Journal Article — Perpetual Fear’: Repetition and Fantasy in The Plot against America by Philip Roth — by Martine Chard-Hutchinson

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This paper seeks to examine antisemitism as a powerful notion in Philip Roth’s The Plot against America and the way it is rooted in the “Perpetual Fear” leitmotif, an almost transparent literary transposition of Hannah Arendt’s major tenet: “eternal anti-Semitism.”

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Abstract

This paper seeks to examine antisemitism as a powerful notion in Philip Roth’s The Plot against America and the way it is rooted in the “Perpetual Fear” leitmotif, an almost transparent literary transposition of Hannah Arendt’s major tenet: “eternal anti-Semitism.” It primarily targets repetition and fantasy as they are the stylistic devices it is associated with. By introducing antisemitism as the result of Charles Lindbergh’s being fictitiously elected President of the USA, Roth boldly combines history and fiction, collective History and personal memory. He successfully undermines the myth of the American hero and gives this pseudo-political novel a personal twist due to the first person narration.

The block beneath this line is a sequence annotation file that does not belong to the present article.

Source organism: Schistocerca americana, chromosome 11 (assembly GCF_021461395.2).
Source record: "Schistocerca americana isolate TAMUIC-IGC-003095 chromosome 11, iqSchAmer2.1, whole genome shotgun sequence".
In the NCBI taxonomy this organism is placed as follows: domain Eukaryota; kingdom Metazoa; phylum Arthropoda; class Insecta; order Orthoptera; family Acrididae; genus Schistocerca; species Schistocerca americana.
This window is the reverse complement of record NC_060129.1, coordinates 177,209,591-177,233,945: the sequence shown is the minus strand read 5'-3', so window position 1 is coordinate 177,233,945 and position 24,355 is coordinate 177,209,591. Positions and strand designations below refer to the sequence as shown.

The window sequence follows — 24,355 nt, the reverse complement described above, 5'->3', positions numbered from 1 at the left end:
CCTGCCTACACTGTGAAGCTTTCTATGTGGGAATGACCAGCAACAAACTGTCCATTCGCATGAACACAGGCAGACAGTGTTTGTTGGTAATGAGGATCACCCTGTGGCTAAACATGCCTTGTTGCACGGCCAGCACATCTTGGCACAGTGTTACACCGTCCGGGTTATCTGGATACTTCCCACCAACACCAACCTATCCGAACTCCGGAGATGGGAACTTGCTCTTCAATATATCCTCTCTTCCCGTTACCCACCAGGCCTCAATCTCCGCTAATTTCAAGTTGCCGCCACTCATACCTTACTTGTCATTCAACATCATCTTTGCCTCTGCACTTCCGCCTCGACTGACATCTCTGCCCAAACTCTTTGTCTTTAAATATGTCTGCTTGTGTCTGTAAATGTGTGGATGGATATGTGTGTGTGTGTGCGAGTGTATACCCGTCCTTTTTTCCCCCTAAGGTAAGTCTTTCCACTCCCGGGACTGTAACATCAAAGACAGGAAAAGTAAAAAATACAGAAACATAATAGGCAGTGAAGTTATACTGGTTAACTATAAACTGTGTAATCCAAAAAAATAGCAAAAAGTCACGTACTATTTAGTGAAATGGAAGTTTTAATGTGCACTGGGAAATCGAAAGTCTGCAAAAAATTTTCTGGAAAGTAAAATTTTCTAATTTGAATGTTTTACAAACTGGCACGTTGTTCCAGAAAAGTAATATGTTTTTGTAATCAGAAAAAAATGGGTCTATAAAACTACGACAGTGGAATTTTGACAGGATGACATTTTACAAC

Recommended Citation

Chard-Hutchinson, Martine. 2009. “Perpetual Fear’: Repetition and Fantasy in The Plot against America by Philip Roth.” Pp. 145-150 in Historicizing Anti-Semitism (Human Architecture: Journal of the Sociology of Self-Knowledge: Volume VII, Issue 2, 2009.) Belmont, MA: Okcir Press (an imprint of Ahead Publishing House).

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